The fiction story “The Scarlet Letter” is about a Puritan society written by Nathaniel Hawthorne during the 19th century. The setting at the Puritan society assists in creating the themes of the book; hypocrisy, sin, and identity. In the play, Nathaniel brings light to these themes throughout the book, and all of them are connected. Because of the sin of adultery committed by Hester and Dimmesdale, judgment is revealed (Nathaniel 3). Hester remains loyal to her identity even if it meant society would punish her, but Dimmesdale chooses a path of a lie for years and suffers the guilt. In this play, Hester draws on the inner strength to emerge as the first heroine of American fiction, while Dimmesdale is trapped in guilt.
The interesting aspect of the book is the portrayal of religious groups treats a sinner. Nathaniel introduces the sin of adultery committed by Hester and Dimmesdale. However, the two sinners who committed adultery responds differently. Hester accepts sin and punishment; she becomes separate but accepted by the people she lives with (Nathaniel 4). That said, it is worth noting that the way Nathaniel portrayed the various ways of living with guilt that can influence the health of an individual. Nathaniel shows how Dimmesdale lives with the guilt of hypocrisy for failing to admit and accept the punishment. After a long-suffering, Dimmesdale finally confesses.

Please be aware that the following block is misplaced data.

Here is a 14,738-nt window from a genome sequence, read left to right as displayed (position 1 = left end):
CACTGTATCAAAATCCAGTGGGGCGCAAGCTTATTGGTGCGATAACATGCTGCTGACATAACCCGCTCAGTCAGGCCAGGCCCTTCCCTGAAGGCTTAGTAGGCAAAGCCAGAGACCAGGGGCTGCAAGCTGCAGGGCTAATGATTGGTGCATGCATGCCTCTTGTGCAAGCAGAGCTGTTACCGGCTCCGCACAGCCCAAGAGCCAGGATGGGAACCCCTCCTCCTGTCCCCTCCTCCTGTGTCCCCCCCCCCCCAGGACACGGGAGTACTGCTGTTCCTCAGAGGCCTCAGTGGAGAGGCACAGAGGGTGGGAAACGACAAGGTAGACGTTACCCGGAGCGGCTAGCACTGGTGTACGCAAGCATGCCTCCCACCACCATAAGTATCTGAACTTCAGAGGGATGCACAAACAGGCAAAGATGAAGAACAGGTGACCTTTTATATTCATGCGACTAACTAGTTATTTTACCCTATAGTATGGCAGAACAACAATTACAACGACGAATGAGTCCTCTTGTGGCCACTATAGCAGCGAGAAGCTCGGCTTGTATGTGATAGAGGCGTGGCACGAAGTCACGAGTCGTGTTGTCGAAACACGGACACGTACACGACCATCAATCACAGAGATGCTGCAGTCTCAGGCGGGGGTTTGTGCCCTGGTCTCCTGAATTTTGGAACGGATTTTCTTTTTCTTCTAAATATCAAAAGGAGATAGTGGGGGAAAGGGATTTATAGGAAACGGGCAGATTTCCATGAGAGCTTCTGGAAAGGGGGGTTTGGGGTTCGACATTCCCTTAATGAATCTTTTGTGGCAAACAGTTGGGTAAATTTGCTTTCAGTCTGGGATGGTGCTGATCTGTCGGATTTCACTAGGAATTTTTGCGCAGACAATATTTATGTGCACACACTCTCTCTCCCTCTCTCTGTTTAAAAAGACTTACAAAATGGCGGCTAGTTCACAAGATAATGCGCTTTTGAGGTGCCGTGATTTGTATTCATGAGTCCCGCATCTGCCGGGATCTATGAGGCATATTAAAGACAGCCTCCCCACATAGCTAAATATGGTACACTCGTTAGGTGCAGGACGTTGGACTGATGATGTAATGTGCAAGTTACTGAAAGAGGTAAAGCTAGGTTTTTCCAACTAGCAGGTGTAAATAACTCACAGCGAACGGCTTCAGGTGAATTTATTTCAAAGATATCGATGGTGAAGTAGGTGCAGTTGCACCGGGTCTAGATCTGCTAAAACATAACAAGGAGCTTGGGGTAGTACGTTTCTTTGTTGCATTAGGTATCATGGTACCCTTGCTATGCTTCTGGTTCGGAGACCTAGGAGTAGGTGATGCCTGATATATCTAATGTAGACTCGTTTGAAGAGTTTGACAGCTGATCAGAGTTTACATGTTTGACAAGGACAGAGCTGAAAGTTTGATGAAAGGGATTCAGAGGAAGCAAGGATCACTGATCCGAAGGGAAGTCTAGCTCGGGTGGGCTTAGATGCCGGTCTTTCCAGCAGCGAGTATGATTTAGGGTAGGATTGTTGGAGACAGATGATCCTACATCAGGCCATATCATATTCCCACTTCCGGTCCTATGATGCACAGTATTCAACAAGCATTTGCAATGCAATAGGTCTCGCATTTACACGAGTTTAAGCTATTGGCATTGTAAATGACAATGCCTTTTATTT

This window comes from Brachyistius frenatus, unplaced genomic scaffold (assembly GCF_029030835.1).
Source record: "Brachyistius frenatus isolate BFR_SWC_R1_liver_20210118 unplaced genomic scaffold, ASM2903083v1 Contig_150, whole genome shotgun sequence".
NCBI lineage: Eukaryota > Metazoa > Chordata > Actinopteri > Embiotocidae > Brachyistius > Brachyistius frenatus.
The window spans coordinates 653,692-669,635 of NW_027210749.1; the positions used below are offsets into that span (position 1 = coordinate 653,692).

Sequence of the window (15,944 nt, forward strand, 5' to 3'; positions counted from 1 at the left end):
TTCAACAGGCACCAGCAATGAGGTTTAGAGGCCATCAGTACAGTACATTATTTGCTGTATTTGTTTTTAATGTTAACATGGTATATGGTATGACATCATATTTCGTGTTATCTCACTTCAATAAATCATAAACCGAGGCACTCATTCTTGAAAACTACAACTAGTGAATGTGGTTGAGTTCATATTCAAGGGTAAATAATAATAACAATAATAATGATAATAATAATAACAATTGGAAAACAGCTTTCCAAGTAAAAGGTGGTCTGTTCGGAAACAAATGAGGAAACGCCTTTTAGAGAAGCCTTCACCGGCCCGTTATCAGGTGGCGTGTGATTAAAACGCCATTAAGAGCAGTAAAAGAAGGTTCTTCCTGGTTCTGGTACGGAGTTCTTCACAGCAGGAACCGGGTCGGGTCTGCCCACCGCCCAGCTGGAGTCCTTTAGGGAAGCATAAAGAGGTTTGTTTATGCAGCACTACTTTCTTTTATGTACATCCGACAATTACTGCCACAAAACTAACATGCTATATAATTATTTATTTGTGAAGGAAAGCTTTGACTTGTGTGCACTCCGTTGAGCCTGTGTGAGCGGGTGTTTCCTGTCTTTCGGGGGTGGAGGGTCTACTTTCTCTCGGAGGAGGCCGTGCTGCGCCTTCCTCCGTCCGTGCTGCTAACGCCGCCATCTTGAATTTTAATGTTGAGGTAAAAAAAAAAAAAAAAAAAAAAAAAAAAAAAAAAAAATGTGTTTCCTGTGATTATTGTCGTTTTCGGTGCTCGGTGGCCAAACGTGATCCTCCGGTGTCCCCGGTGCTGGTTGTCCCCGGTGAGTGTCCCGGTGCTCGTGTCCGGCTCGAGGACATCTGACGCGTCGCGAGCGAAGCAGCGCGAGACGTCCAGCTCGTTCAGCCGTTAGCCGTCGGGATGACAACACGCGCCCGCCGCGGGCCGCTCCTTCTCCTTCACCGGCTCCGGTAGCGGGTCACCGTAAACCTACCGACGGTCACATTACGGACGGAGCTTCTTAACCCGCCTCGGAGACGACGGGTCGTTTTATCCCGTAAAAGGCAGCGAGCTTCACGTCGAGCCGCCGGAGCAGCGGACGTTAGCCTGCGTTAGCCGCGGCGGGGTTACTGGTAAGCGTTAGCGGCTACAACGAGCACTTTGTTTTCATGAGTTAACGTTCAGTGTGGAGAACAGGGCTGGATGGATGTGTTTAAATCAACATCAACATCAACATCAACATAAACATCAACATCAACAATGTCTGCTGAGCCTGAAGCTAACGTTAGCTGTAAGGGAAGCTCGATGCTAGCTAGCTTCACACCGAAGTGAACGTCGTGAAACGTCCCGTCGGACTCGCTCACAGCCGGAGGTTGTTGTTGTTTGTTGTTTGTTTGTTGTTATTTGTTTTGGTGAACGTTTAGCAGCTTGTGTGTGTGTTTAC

How the play “The Scarlet Letter” portrays women
Strong and defiant
Nathaniel displays women as strong and defiant. In the story, the Puritans expect women to be pure, perfect, and close to saintly. However, this is no longer the case after Hester commits adultery with Dimmesdale and conceives a child. During her punishment by wearing a Scarlet “A,” many people expected Hester to feel bad and discouraged but she looked even stronger. Hester changed the “A” embroidered in her clothing as an able symbol rather than an adulterous symbol. Many people can see the confidence radiating from Hester, “On the breast of her gown in fine red cloth, surrounded with elaborate embroidery and fantastic flourishes of gold thread, appeared the letter A” (Nathaniel 57). Representing the women, Hester does not allow the degrading gestures to stop her focus.
In the play, women are disadvantaged because of their position. The Puritans, Just like any other society, believed that women are culturally inferior to men. As a result of gender inequality, Hester’s actions of adultery is seen as a woman’s weakness and lack of control. In this case, Hester is seen as one who should have prevented the incident. Although it takes two people to commit a sin such as adultery, in the eyes of Puritan religion, it does not matter (Nathaniel 4). The Puritans believe that women should be able to stand up against any aspect of sin to remain pure and clean as a saint. “Women derive a pleasure, incomprehensible to the other sex, from the delicate toil of the needle.” (Chapter 5) Thus, they are usually disadvantaged and judged because of their position as women.
Women in strangle
Women are portrayed as struggling. In this, Nathaniel majors on a series of events that unfolds in the life of the protagonists, Hester. The author addresses the struggles that women are facing during the 17th century and speaks on immoral actions. In the play, Hester takes the cross of the sin, which they committed with Dimmesdale. She takes the full blame and shame through the punishment. In addition, Hester struggles to raise her daughter Pearl alone through her art. “Why dost thou smile so at me?” inquired Hester, troubled at the expression of his eyes” (Nathaniel 4). In this part, Nathaniel displayed women as struggling beings. Many women are experiencing different challenges represented through caring for the family alone, and societal judgment, among others.
Importance of Hester Prynne in the narrative